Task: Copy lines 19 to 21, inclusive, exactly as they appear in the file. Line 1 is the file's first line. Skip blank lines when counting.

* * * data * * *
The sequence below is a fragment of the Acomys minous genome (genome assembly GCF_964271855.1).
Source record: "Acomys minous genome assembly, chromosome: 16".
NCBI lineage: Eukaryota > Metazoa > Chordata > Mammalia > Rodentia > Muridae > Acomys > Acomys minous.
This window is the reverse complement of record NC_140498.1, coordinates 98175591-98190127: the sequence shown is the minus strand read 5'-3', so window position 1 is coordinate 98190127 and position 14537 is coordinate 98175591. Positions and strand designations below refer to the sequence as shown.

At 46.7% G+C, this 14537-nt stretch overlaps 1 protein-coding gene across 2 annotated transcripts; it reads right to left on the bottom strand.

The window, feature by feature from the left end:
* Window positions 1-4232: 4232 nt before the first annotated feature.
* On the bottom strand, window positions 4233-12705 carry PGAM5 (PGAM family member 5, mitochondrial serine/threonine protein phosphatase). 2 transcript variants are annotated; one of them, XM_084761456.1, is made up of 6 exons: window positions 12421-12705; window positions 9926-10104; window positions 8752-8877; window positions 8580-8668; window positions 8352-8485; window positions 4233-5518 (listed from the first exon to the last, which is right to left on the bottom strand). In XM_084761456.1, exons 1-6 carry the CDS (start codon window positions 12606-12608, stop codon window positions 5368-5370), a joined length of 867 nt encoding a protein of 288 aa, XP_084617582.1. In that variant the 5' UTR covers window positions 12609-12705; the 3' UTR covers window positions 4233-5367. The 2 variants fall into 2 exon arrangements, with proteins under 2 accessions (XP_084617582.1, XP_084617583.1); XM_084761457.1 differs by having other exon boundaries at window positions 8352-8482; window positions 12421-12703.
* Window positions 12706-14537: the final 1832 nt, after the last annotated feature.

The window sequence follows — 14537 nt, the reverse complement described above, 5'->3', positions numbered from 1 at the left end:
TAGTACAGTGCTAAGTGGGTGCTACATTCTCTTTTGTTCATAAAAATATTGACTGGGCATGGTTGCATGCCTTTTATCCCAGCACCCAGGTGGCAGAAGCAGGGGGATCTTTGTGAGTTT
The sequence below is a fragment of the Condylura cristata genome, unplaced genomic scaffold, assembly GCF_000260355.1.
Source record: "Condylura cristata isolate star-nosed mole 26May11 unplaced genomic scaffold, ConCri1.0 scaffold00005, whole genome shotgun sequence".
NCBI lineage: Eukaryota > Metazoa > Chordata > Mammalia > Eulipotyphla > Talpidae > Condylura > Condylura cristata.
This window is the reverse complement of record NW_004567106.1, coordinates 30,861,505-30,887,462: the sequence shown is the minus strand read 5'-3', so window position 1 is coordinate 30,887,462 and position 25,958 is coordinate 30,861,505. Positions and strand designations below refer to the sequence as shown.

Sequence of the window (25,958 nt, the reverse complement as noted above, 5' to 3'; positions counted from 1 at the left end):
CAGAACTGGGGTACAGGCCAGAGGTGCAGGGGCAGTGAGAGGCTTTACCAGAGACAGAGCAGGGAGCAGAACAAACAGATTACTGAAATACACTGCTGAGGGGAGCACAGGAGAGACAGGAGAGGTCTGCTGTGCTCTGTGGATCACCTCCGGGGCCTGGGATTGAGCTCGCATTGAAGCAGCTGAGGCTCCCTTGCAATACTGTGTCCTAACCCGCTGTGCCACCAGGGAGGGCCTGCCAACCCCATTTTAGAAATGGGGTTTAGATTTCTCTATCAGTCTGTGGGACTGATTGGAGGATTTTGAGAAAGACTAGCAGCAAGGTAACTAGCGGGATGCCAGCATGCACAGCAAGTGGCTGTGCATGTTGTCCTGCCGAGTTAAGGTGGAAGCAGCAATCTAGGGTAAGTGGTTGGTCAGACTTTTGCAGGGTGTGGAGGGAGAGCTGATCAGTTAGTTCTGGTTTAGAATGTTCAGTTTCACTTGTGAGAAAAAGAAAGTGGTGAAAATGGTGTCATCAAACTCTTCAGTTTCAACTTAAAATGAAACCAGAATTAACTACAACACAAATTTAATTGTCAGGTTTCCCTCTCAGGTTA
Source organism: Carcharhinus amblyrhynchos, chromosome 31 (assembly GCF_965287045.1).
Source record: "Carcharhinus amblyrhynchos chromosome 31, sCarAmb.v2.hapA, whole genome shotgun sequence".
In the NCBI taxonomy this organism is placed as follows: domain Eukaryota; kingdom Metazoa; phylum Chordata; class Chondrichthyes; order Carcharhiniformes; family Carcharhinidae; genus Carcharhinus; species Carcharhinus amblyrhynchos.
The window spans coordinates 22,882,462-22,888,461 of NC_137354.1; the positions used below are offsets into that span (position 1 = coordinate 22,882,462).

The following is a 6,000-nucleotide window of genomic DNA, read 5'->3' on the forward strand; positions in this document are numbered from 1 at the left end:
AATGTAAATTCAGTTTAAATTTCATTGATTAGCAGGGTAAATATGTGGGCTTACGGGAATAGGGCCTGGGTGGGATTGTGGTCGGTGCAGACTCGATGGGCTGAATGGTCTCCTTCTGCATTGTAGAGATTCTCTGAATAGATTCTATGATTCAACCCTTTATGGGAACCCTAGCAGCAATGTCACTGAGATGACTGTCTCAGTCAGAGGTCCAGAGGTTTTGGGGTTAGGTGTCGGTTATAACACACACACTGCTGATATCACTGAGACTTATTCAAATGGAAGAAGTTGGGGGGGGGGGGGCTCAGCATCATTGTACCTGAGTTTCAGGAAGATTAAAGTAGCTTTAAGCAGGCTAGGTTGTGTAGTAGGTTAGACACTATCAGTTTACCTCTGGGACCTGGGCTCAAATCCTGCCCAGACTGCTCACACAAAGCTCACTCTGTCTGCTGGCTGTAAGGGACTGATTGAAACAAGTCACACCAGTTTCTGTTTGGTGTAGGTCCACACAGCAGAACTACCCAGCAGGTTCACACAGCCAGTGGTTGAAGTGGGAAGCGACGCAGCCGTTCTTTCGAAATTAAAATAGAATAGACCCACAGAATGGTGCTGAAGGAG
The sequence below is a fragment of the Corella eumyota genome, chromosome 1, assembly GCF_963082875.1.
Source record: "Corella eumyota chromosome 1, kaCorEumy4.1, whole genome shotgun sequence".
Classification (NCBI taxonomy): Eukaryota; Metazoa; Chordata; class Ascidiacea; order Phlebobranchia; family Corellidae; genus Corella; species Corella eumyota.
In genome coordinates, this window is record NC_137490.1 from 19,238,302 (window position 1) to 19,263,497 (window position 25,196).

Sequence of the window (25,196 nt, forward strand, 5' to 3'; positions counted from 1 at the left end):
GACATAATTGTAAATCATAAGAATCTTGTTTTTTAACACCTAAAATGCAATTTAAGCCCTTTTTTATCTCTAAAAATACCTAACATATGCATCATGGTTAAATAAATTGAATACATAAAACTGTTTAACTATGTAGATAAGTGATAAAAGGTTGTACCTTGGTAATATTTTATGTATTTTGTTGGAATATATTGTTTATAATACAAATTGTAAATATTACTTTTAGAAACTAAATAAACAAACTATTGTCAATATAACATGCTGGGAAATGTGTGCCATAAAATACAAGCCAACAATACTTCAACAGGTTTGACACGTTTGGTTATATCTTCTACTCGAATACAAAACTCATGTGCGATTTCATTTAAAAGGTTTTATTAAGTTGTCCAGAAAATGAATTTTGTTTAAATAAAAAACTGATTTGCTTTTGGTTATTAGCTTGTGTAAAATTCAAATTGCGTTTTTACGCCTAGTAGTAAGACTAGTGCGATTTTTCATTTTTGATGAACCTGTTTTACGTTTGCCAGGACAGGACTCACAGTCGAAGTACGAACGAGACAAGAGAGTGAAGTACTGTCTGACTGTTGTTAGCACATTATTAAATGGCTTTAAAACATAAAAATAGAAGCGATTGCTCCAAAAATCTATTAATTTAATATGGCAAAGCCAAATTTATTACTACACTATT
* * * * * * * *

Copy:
Source record: "Carcharhinus amblyrhynchos chromosome 31, sCarAmb.v2.hapA, whole genome shotgun sequence".
In the NCBI taxonomy this organism is placed as follows: domain Eukaryota; kingdom Metazoa; phylum Chordata; class Chondrichthyes; order Carcharhiniformes; family Carcharhinidae; genus Carcharhinus; species Carcharhinus amblyrhynchos.
The window spans coordinates 22,882,462-22,888,461 of NC_137354.1; the positions used below are offsets into that span (position 1 = coordinate 22,882,462).